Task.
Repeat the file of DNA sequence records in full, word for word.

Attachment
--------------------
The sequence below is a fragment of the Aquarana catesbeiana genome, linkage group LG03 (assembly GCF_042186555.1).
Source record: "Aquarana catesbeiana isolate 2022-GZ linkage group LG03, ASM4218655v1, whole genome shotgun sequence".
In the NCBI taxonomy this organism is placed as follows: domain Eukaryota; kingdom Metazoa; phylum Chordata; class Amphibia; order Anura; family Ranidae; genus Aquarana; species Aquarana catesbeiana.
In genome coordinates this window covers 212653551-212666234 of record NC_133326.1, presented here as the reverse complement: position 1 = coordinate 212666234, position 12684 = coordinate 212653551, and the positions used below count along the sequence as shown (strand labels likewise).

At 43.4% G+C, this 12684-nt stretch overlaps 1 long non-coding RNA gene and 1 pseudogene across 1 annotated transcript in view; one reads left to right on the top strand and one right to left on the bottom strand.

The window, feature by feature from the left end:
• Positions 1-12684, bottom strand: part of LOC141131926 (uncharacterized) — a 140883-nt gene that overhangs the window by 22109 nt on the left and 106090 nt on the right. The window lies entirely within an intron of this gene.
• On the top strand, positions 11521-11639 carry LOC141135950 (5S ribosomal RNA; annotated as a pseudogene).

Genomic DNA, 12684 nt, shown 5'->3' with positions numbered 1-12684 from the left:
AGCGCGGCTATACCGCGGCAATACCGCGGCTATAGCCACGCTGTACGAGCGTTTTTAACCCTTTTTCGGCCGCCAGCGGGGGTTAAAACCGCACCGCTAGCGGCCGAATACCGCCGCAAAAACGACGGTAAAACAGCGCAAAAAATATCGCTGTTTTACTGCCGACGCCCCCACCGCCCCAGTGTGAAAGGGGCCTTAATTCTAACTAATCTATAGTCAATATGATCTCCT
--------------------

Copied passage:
The sequence below is a fragment of the Aquarana catesbeiana genome, linkage group LG03 (assembly GCF_042186555.1).
Source record: "Aquarana catesbeiana isolate 2022-GZ linkage group LG03, ASM4218655v1, whole genome shotgun sequence".
In the NCBI taxonomy this organism is placed as follows: domain Eukaryota; kingdom Metazoa; phylum Chordata; class Amphibia; order Anura; family Ranidae; genus Aquarana; species Aquarana catesbeiana.
In genome coordinates this window covers 212653551-212666234 of record NC_133326.1, presented here as the reverse complement: position 1 = coordinate 212666234, position 12684 = coordinate 212653551, and the positions used below count along the sequence as shown (strand labels likewise).

At 43.4% G+C, this 12684-nt stretch overlaps 1 long non-coding RNA gene and 1 pseudogene across 1 annotated transcript in view; one reads left to right on the top strand and one right to left on the bottom strand.

The window, feature by feature from the left end:
• Positions 1-12684, bottom strand: part of LOC141131926 (uncharacterized) — a 140883-nt gene that overhangs the window by 22109 nt on the left and 106090 nt on the right. The window lies entirely within an intron of this gene.
• On the top strand, positions 11521-11639 carry LOC141135950 (5S ribosomal RNA; annotated as a pseudogene).

Genomic DNA, 12684 nt, shown 5'->3' with positions numbered 1-12684 from the left:
AGCGCGGCTATACCGCGGCAATACCGCGGCTATAGCCACGCTGTACGAGCGTTTTTAACCCTTTTTCGGCCGCCAGCGGGGGTTAAAACCGCACCGCTAGCGGCCGAATACCGCCGCAAAAACGACGGTAAAACAGCGCAAAAAATATCGCTGTTTTACTGCCGACGCCCCCACCGCCCCAGTGTGAAAGGGGCCTTAATTCTAACTAATCTATAGTCAATATGATCTCCT